Program ideas for each targeted population
|Black Homeowners||Program Ideas|
|Emergency decision||Leverage Black homeowners’ enrollment in CenterPoint Energy’s equipment service plan, Home Service Plus, to promote efficiency, lower monthly bills, and support homeowners facing costly, unexpected equipment failures|
|Emergency decision||Provide personalized, customized equipment replacement support to Black homeowners|
|Non-emergency decision||Build on two existing offers, Home Energy Squad and Center for Energy and Environment’s Energy Advisor Service, to launch an integrated energy efficiency advisor service that provides personalized support to Black homeowners to help them identify efficiency improvements and then prioritize, plan, and pay for those improvements over time|
|Rental Property Owners||Program Ideas|
|Emergency decision||Target emergency replacements by focusing outreach on contractors and other trade allies that provide service to rental property owners, and covering the incremental cost of upgrading to the efficient model|
|Non-emergency decision||To encourage discretionary upgrades in rental properties, offer generous incentives, and make it easy for the owners|
The consistent theme between these program ideas is to ensure the pathways for making homes more efficient are as simple as possible and that they represent an economically attractive choice for the property owner. Because of the relatively long lifespan of major mechanical system replacements, such as heating and cooling systems (approximately 10-20+ years) and water heaters (10-12 years), it is important to capture key opportunities to replace these systems with the most efficient equipment possible. In order to make this economically attractive, we need to consider incentives and/or financing to reduce the costs of improvements in both emergency and non-emergency situations. The toolkit also recommends additional support to help people plan discretionary improvements so they can happen over time in a logical progression that recognizes the financial constraints of property owners.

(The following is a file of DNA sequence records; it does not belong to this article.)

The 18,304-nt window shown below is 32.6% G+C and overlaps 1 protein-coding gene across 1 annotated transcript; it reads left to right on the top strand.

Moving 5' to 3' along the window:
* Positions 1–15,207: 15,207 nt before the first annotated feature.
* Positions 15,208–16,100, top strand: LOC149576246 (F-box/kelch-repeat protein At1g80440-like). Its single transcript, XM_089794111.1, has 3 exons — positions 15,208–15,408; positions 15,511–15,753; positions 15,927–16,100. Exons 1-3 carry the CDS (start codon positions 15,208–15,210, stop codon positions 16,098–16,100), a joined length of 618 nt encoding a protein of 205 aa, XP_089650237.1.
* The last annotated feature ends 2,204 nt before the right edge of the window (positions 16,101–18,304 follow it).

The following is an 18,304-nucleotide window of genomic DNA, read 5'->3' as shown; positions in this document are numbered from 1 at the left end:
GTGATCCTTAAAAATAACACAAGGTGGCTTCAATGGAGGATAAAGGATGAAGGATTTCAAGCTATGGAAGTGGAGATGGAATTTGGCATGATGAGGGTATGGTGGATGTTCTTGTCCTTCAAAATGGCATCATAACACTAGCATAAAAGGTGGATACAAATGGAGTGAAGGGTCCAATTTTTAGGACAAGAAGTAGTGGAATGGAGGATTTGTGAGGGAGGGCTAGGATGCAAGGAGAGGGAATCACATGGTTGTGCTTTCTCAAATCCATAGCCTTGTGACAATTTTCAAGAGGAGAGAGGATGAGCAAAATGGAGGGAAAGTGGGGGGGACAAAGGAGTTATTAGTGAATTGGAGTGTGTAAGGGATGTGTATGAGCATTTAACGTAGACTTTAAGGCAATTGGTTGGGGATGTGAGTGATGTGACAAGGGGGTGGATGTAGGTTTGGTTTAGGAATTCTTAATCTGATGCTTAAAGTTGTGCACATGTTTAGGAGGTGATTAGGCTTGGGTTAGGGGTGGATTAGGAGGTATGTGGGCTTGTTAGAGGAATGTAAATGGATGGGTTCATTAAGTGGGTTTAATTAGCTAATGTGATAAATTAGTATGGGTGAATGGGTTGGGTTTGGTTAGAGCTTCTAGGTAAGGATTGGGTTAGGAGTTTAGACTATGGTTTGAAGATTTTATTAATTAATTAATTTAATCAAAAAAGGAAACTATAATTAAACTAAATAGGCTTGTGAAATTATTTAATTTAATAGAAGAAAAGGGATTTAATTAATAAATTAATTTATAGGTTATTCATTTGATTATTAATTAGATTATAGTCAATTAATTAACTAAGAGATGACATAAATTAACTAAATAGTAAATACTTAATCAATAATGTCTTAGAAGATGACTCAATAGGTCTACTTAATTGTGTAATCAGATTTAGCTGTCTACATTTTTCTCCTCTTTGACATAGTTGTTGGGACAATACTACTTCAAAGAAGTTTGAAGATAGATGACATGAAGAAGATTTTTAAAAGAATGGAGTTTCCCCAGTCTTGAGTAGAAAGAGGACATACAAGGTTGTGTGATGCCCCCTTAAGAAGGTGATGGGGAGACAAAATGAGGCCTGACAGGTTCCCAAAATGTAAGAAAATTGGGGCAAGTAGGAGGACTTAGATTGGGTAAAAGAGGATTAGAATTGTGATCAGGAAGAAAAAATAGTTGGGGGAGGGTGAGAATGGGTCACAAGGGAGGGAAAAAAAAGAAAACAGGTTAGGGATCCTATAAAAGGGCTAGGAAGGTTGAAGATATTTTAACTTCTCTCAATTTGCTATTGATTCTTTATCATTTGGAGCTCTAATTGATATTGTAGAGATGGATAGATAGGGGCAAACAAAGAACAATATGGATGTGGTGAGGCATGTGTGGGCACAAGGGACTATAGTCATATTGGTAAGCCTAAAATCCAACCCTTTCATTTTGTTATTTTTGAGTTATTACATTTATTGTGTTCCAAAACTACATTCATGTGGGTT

This research was a team effort. We appreciate all the work by the Project Team, Steering Committee, and support provided by the Department of Commerce. Within the Project Team, CUB served as the project manager. The Chan Lab from the University of Minnesota headed up the census data analysis. TerraLuna Collaborative coordinated the Steering Committee activities and led the community engagement work. Efficiency for Everyone analyzed the information we collected, drafted program ideas, and led the creation of the toolkit and final report. Staff from Community Power and the City of Minneapolis contributed their time and insights throughout the project.
We are now sharing the research findings with interested parties. Importantly, we are striving to have these concepts incorporated into the Conservation Improvement Program (CIP) Triennial Plans. We believe there are opportunities to integrate these concepts into utility program design.
If you are interested in learning more, we encourage you to review the full report (pdf) and reach out to us with any questions or comments. We are also open to presenting an overview of the findings to organizations and groups that request such a presentation. A webinar took place on July 13, and that recording is available on the Department of Commerce website.